Today Benjamin Mitchell played a small exercise I really liked during his Kanban talk.
Benjamin gave each of two people 5 A4 envelopes and 5 pieces of paper. The two people were given instructions to either write a letter sequentially, or to do it in batches.
The sequential person had to put the paper in the envelope, write their address on the front then mark an “X” for a stamp. They had to do this 5 times.
The batch person had to do each of those steps in turn; filling in 5 envelopes, writing 5 addresses and “putting on” 5 stamps.
Now, I remember another exercise which teaches us that multi-tasking is bad. If we’re asked to write all the letters of the alphabet as capitals, then write them all as small letters, then write the numbers from 1 to 26, we do this much more easily by doing the whole of one job than we do by switching between them. It’s very hard to write, “A, a, 1, B, b, 2” – much harder than it is to just write “ABCDEF…” etc. It gets even nastier if we write roman numerals too!
For that reason, I predicted that the batch job would finish more quickly. It’s not like software development, where we do different things. It should be even simpler than writing a sequence. It’s the same thing, five times.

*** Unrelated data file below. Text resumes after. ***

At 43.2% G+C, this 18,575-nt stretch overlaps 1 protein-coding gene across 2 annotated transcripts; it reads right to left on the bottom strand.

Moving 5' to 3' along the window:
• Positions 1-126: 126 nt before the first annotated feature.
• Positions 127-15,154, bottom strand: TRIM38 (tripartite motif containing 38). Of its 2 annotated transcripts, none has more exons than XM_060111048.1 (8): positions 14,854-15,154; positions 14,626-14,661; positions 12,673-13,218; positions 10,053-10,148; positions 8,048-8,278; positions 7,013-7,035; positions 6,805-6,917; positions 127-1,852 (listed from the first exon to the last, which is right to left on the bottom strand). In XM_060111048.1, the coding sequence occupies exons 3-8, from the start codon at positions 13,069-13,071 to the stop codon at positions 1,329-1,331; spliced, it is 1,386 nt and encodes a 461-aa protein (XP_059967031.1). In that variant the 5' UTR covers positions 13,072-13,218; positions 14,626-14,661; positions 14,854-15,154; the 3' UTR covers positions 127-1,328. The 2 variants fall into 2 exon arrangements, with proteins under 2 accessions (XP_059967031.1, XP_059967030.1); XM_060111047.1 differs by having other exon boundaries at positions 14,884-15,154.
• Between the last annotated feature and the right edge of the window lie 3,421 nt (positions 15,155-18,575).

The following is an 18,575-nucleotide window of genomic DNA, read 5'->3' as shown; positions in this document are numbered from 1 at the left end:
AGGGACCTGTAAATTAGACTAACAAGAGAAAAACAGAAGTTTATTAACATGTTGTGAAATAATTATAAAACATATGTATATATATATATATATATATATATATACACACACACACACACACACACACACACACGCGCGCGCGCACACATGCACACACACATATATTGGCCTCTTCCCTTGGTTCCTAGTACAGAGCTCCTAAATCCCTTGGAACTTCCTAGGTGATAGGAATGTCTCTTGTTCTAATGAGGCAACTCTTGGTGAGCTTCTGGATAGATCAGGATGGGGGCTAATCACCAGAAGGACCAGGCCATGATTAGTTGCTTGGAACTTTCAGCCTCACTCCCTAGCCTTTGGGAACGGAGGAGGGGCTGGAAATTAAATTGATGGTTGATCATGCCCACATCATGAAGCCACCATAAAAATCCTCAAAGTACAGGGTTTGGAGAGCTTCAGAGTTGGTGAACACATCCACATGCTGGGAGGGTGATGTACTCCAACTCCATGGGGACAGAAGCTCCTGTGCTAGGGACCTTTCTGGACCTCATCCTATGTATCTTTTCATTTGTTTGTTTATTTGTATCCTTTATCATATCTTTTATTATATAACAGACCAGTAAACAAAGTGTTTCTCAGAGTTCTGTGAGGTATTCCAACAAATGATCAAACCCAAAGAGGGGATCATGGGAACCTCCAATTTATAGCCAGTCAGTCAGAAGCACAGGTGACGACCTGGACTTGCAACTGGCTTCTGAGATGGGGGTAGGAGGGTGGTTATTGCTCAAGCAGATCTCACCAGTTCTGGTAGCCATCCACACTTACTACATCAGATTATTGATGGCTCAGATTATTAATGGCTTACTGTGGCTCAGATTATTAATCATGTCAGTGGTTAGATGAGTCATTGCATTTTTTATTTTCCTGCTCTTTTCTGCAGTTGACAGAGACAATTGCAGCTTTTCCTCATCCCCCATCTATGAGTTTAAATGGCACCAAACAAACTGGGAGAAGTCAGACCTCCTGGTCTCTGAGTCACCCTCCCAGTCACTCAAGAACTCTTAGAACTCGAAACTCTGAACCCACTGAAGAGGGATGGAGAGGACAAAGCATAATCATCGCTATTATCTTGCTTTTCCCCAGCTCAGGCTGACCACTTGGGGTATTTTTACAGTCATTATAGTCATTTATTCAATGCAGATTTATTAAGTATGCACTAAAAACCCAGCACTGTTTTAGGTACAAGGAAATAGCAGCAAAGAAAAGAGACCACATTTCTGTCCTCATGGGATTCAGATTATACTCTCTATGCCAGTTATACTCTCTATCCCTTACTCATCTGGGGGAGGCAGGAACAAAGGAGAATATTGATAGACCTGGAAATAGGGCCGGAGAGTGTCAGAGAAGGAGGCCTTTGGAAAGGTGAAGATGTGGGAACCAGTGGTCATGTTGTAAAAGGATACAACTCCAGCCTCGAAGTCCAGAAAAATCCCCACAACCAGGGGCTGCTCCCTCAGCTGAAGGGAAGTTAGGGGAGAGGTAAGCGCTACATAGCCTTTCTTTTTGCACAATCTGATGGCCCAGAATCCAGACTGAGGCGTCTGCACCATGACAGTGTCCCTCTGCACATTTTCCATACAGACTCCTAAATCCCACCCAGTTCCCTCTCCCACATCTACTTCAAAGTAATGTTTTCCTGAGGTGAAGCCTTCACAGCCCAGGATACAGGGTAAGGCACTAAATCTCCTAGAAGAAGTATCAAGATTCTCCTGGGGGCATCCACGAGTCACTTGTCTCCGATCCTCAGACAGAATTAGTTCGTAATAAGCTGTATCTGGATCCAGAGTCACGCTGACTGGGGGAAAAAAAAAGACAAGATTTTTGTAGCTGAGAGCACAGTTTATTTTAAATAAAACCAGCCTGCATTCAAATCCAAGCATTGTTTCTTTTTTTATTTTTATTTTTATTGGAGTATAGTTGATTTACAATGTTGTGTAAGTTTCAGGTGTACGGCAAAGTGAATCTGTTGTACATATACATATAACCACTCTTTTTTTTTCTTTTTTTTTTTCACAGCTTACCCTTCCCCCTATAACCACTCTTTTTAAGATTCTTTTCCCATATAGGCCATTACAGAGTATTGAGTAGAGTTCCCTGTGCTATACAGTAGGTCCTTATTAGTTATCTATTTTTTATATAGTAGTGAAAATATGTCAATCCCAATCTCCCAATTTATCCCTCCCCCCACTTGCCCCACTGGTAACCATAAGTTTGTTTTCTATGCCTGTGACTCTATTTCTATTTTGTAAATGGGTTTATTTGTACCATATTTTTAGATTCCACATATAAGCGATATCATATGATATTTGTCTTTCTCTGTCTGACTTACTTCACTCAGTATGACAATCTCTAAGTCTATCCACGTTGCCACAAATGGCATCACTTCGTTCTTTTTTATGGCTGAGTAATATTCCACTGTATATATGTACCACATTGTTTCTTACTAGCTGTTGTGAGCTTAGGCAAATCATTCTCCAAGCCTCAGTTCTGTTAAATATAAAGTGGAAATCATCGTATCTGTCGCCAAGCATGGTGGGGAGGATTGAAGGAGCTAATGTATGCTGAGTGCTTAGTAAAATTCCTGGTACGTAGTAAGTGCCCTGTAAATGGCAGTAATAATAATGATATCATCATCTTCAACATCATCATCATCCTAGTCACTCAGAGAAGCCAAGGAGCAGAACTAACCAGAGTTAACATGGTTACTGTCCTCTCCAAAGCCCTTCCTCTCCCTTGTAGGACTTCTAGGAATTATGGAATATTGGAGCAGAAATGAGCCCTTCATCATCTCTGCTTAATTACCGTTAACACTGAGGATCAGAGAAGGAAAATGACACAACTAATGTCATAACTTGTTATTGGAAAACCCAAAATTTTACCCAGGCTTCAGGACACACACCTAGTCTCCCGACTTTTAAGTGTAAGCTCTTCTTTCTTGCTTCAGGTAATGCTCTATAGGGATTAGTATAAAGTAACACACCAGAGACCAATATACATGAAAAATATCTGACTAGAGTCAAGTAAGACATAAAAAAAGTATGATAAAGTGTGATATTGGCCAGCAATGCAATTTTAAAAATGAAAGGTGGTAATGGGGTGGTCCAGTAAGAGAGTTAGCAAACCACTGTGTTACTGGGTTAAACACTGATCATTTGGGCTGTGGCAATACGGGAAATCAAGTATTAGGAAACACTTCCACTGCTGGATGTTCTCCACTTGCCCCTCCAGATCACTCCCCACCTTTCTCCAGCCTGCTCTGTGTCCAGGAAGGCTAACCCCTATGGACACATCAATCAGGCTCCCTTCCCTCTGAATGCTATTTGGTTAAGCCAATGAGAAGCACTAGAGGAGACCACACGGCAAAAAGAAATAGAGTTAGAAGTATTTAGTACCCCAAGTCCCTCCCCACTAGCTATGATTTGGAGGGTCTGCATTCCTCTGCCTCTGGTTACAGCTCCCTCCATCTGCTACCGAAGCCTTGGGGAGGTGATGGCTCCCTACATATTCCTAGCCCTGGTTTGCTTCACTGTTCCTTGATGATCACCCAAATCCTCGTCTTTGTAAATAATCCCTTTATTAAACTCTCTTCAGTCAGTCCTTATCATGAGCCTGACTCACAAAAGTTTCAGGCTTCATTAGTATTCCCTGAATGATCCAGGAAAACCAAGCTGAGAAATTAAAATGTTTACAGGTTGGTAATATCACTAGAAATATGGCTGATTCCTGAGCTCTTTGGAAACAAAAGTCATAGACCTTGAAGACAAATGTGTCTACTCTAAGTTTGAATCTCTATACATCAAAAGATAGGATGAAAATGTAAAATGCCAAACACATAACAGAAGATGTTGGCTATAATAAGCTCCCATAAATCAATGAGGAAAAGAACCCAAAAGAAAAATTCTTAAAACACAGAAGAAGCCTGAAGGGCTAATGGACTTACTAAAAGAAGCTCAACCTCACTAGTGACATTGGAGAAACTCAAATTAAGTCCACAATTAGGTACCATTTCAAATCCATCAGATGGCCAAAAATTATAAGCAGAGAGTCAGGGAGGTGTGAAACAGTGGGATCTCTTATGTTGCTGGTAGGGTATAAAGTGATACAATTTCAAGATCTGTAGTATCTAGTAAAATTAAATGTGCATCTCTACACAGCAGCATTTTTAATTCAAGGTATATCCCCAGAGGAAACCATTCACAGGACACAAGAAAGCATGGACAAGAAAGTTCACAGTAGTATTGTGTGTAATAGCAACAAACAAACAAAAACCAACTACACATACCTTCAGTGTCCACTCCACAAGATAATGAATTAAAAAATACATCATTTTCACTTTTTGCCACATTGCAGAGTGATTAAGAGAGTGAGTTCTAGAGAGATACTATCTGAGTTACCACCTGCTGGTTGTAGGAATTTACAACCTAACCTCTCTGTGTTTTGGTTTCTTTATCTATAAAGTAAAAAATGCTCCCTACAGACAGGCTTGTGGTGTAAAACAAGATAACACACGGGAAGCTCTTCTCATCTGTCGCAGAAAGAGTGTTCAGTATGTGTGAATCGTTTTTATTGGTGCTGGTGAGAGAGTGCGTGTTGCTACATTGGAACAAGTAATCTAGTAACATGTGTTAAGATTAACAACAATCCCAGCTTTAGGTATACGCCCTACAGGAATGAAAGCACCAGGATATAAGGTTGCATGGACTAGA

Yet the person working sequentially – doing each letter in turn – finished a long time before the other person. The addresses looked about the same length, and the sequential worker had written his far more neatly, too! Benjamin’s reaction told us that this was pretty standard for the exercise – he expected this.
Why? What was it about this exercise that meant the person writing each letter in turn went so much faster than the one filling the letters, then writing the addresses, then the stamps?
I have a couple of ideas, but I’m curious to see what the community thinks! I’ll write the most interesting answers in an edit here… as well as the most outrageous ones. Let me know in comments, and if you try it yourself I’d love to know the results.
Edit: I said I’d write the most interesting answers here, but too many of them are interesting. I do particularly like this breakdown of the game, via Graham Lee.
Don Reinertsen’s explanation of transaction costs is also helpful:
I am a big proponent of reducing batch size, but the viability of small batches ultimately depends on transaction costs. If you ran the game with the envelopes, the letters, the writing desk, and the stamps each in separate corners of the room, or in different buildings, you would undoubtedly get a very different outcome. Reducing transaction costs enables the payoff brought by small batches.
Thank you all for your illuminating answers!